DragonFly users List (threaded) for 2009-01
Re: fdisk implementation [read this before deciding what to do]
On Wed, Dec 17, 2008 at 09:49:21AM -0800, Matthew Dillon wrote:
> A few possible gotchas regarding fdisk and disklabels. DragonFly has
> a 64 bit disklabel feature now (disklabel64), as well as gpt support,
> but lacks boot support for either.
> I think the fdisk utility needs to be separate from the disklabel
> Also as HAMMER moves more into the mainstream the recommended
> partitioning scheme is to only have two partitions... a small UFS
> /boot, and everything else in a single HAMMER root.
We noticed the problems with the existing BSD partitioning tools and,
several years ago, my brother wrote a replacement that we have been
using since. I figured now is the time to chime in since, apparently
you guys are about to decide on a new direction for these tools.
I also liked the user interface to cfdisk but Sascha hit the nail on the
head when he mentioned the interactive tools not being scriptable.
I don't think they follow the Unix layered philosophy in that sense.
And, of course, partitioning tools that I have seen from the Linux world
such as cfdisk are licensed as GPL rather than BSD, which I don't think
is appropriate for a core BSD sys-admin utility if it can be avoided.
We have been using our tool for the last several years on NetBSD,
FreeBSD, and DragonflyBSD. We have been calling it *partition*, because
it is an intuitive name for its function (creates both bsd partitions as
well as PC partitions (slices)), but that name is not set in concrete.
If it became an official replacement for fdisk in DF, I guess it could
be named *fdisk* but I never thought that was really a good name now
days since we are dealing with more than fixed disks.
It is command line based (completely non-interactive) and designed to be
easy to use manually, yet extremely script friendly so that you can use
it in automated installation tools as well as put any kind of UI on it
you choose, even simple interactive shell scripts. It is also layered
into a C library so that C programs do not have to do a fork&exec of
a command line tool for every function. The code is clean and simple to
It does both partitioning and disk labeling. And each function is stand
alone, so you run it once for each change, (e.g. add a single partition,
Here is the usage and some examples.
usage: partition --command [/dev/device] [arg ,,,]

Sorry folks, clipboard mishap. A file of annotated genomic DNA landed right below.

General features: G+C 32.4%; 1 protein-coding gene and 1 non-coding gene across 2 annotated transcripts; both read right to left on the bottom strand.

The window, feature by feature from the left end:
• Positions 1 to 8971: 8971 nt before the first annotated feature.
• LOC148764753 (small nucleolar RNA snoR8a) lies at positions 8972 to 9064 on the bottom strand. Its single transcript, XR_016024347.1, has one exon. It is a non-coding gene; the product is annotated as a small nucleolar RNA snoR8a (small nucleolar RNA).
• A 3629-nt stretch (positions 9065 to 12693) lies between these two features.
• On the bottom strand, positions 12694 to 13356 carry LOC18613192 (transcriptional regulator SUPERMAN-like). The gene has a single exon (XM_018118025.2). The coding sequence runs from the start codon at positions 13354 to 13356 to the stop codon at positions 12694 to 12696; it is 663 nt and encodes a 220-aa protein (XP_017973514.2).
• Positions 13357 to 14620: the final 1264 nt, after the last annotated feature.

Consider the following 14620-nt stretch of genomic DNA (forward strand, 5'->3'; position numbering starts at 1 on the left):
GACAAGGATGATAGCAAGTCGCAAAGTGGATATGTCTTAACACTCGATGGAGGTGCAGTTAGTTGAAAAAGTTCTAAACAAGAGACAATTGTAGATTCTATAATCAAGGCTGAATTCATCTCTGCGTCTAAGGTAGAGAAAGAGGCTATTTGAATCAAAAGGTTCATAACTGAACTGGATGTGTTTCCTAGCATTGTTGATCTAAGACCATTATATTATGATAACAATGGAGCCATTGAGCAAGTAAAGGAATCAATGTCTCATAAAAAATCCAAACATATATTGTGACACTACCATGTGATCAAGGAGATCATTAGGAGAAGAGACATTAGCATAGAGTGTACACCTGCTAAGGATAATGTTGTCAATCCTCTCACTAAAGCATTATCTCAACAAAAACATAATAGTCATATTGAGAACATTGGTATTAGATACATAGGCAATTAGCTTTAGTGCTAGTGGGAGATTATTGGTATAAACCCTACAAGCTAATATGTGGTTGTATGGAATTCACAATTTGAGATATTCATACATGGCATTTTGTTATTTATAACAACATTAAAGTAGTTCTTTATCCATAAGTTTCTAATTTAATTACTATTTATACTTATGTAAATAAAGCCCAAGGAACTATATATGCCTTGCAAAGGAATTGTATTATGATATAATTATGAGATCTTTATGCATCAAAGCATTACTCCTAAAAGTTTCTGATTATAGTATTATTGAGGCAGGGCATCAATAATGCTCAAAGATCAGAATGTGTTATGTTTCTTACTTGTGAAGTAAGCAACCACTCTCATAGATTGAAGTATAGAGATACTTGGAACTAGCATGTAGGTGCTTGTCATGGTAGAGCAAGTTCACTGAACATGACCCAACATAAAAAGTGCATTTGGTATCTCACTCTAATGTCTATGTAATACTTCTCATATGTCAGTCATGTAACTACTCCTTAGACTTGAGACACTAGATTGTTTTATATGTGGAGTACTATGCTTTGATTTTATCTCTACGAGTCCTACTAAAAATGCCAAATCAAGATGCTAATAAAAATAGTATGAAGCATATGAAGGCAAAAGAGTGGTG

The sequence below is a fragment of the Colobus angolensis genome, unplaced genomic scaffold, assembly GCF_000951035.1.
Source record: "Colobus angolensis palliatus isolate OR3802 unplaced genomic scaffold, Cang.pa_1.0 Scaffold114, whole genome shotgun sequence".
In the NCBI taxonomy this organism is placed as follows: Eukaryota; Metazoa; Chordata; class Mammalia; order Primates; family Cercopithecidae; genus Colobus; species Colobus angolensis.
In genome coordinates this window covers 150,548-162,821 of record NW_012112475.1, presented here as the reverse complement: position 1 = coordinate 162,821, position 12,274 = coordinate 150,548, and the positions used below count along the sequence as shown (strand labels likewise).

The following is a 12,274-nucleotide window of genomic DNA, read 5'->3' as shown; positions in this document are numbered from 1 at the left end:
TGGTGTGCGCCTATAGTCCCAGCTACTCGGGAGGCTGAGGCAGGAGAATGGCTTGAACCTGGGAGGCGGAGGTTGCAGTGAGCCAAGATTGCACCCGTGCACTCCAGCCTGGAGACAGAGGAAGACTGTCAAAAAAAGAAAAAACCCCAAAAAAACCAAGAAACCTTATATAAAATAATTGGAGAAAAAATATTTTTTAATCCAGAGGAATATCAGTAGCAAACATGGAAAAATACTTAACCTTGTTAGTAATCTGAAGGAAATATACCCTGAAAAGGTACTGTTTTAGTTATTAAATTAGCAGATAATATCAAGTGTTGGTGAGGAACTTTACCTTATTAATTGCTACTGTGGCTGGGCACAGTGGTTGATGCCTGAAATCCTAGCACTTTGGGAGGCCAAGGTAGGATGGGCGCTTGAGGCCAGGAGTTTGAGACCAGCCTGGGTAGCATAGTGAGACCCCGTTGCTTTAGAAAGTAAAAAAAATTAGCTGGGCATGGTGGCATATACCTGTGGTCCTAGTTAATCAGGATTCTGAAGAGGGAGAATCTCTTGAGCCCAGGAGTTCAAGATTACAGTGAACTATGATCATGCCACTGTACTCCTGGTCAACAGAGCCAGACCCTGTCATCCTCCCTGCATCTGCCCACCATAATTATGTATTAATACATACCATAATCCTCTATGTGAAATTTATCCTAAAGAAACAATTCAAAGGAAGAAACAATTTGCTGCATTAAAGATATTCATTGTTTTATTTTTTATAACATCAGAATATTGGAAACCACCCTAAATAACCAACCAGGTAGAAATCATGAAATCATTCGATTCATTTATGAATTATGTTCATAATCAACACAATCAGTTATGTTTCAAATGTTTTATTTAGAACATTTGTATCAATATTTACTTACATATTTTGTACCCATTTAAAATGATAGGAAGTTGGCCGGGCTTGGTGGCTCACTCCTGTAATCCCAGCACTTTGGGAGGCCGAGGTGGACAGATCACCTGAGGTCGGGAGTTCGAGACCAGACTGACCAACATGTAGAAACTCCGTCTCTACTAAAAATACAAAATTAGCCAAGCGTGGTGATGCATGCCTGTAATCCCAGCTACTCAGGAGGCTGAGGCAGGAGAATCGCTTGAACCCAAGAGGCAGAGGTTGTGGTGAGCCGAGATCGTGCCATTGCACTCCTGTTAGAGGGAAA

# partition --help
# partition --list-params /dev/ad0
# partition --list-slice /dev/ad0 1
# partition --list-slices /dev/ad0
# partition --list-slice-free-space /dev/ad0
# partition --list-slice-types
# partition --del-slice /dev/ad0 1
# partition --list-label /dev/ad0 1
# partition --list-partition /dev/ad0 1 a
# partition --add-partition /dev/ad0 1 a all auto
# partition --add-partition /dev/ad0 1 a 200mb auto
# partition --add-partition /dev/ad0 1 a 30000 10000
# partition --set-partition-type /dev/ad0 1 a 4.2BSD
# partition --set-partition-type /dev/ad0 1 b swap
# partition --set-disklabel-params /dev/ad0 1 disk name
# partition --set-disklabel-params /dev/ad0 1 label label
# partition --new-label /dev/ad0 1
# partition --check-label /dev/ad0 1
# partition --init-boot-sect /dev/ad0
The output is all script friendly, so that it can be sourced directly
from a shell script.
# partition --list-slices /dev/ad10
We planned to eventually release it under the BSD license but have never
released it yet because of several reasons.
The command line structure is temporary. The current CL requires an
exact order of arguments, which is not much of a problem for user
interfaces or scripts, but is less CL friendly and easier to make
a mistake. I planned to write a new CL parser that is more
consistent to some of the other tools we have written that do not
depend on the order of the arguments. i.e.
partition command setting=value setting=value
partition list-slices dev=/dev/ad0
partition set-partition-type dev=/dev/ad0 slice=1 partition=a type=4.2BSD
I also plan to have short and abbreviated forms of the commands.
In reference to what Matt mentioned, it does not yet support Some of
DF's new features such as 64 bit disk labels.
I think there have also been some other changes in DF disk label
that still require *partition* to be updated.
There is no manual yet because of lack of time and because of the
planned command line changes.
I could put up a binary if anybody wants to play with it. If you guys
are interested in taking it over, making it an official part of
Dragonfly, and updating it for the new disk labels, etc, we were
considering going ahead and releasing the source. If not, we will
probably hold off and release it later on as part of some other projects
after we get a chance to finish it ourselves. But that might be